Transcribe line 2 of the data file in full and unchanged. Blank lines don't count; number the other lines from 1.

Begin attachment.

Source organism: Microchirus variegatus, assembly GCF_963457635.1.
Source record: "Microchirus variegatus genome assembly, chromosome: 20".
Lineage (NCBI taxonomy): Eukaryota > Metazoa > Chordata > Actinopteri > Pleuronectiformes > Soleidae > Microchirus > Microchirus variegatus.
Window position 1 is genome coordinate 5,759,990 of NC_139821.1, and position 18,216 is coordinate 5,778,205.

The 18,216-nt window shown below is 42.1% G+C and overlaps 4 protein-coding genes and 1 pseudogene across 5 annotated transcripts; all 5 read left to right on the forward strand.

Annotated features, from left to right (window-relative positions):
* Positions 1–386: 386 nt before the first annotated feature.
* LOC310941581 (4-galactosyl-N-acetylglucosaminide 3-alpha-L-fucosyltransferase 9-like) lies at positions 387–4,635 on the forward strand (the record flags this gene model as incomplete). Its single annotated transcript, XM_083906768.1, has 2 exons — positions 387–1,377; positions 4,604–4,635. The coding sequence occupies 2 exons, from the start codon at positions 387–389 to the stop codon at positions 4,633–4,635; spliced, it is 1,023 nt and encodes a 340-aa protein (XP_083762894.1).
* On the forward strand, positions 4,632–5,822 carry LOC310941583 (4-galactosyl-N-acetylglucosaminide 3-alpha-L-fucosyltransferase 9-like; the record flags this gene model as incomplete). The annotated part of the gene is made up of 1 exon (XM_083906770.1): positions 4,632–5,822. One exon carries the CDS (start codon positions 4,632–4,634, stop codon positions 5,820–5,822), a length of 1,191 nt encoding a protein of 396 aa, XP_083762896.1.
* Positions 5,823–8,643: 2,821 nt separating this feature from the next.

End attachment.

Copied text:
Source record: "Microchirus variegatus genome assembly, chromosome: 20".